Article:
Today, the world is once again reeling from a historic financial shock, this time caused by the Covid-19 pandemic, which on paper is even more profound than the fallout from the global financial crisis (GFC). And yet, the response when it comes to regulations aimed at cutting carbon emissions has been markedly different in countries around the world. Matt Bennion, CEO at Reds10, explains
In the years after the GFC, what little progress had been made on the climate change agenda, was lost in the drive to shore up the economy. While it has never been proved definitely, then prime minister David Cameron was reported to have instructed members of his government to “cut the green crap”.
The UK is no exception. Most recently, the government announced that all companies bidding for public contracts worth £5m or more would have to provide a carbon reduction statement setting out both how they would reduce carbon on the work to be undertaken and how they as a company plan to achieve carbon neutrality by 2050, in line with the government’s own commitments under the Paris Agreement.
Given that the majority of government construction contracts are worth considerably more than £5m, the announcement is a big deal for our industry. From September onwards, contractors bidding to build the nation’s schools, roads and hospitals – and much more besides – will have come up with robust plans for how they can be as carbon efficient as possible.
Accelerating economic recovery
Adding pressure to that and propelled by the ambition to build back greener, smarter, and faster, while accelerating the economic recovery, the Government last year outlined a new concept dubbed ‘Project Speed’.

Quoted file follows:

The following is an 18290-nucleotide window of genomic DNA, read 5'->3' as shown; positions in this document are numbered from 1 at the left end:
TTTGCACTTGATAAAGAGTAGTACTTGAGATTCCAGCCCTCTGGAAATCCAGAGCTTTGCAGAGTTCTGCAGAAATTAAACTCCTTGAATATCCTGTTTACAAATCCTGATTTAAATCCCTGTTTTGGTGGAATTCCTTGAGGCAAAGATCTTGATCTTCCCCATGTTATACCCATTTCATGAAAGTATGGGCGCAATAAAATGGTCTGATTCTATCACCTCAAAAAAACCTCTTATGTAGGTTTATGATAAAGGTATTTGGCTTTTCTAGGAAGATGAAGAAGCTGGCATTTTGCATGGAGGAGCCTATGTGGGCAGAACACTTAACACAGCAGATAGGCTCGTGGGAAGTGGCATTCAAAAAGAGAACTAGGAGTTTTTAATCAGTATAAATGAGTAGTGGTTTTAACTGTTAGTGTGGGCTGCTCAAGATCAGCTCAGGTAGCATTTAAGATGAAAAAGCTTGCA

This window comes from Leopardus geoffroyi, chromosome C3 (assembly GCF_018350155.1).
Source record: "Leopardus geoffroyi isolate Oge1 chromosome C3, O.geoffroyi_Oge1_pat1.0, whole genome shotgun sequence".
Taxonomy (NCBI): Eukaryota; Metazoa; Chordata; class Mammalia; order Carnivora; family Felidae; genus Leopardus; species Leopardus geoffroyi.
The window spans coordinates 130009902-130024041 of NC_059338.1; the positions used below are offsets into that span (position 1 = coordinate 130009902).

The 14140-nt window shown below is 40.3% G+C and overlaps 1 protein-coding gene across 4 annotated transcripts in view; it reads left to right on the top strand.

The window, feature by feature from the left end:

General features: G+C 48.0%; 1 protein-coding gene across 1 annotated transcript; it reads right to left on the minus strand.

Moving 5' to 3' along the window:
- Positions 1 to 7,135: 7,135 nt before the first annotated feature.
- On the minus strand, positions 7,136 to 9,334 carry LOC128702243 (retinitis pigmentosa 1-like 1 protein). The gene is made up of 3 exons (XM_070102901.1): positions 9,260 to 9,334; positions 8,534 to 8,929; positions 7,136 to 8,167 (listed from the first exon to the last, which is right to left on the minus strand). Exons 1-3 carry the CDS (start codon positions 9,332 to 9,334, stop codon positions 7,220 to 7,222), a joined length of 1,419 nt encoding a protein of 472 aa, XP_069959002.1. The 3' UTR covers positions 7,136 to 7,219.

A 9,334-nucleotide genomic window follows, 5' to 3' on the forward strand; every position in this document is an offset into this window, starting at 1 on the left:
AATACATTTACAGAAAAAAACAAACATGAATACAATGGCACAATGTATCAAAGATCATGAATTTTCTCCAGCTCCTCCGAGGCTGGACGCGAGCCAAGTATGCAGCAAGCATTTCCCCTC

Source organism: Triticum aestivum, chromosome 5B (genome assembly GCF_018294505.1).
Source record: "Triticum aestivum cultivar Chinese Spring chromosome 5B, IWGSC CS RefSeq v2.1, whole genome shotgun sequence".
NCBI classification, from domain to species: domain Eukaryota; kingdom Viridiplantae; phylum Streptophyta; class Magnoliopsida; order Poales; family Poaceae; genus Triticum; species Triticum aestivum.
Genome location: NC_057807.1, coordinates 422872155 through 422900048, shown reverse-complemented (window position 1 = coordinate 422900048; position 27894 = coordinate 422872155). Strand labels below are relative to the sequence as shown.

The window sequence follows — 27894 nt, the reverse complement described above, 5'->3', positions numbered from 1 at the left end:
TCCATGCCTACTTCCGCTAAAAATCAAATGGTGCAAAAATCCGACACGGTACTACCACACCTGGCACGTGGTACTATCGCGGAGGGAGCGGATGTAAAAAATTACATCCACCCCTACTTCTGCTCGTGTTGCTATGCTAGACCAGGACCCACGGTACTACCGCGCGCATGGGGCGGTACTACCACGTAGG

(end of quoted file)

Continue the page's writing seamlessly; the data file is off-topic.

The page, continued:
This applies the principles used during the pandemic to all public projects to deliver better outcomes. It is both a massive carrot and stick and builds on the Construction Leadership Council’s plans to publicise the industry’s progress towards hitting net zero.
Because the fact of the matter is, that reducing carbon isn’t particularly difficult or expensive. It just needs to be factored into companies’ thinking about every stage in the construction process. Opportunities abound to reduce both the embodied carbon in the buildings we construct and improve operational efficiency.
However, it has to be said that the traditional structure of the construction industry does not help. As we know all too well, the industry is fragmented, which often leads to work being done in silos and even to disagreement and conflict. Maximising carbon efficiency, on the other hand, requires integration. Only when we align our approach and create enforceable standards will we be able to successfully realise our net zero carbon targets.
We recognise, of course, that this is easier for a vertically integrated company like Reds10, but the principles we deploy could be adopted by others, and they have been.
Working in collaboration with the Defence Infrastructure Organisation (DIO) and Landmarc Support Services (Landmarc), Reds10 is delivering a series of new accommodation blocks under the Ministry of Defence’s £45m Net-Zero Carbon Accommodation Programme (NetCAP).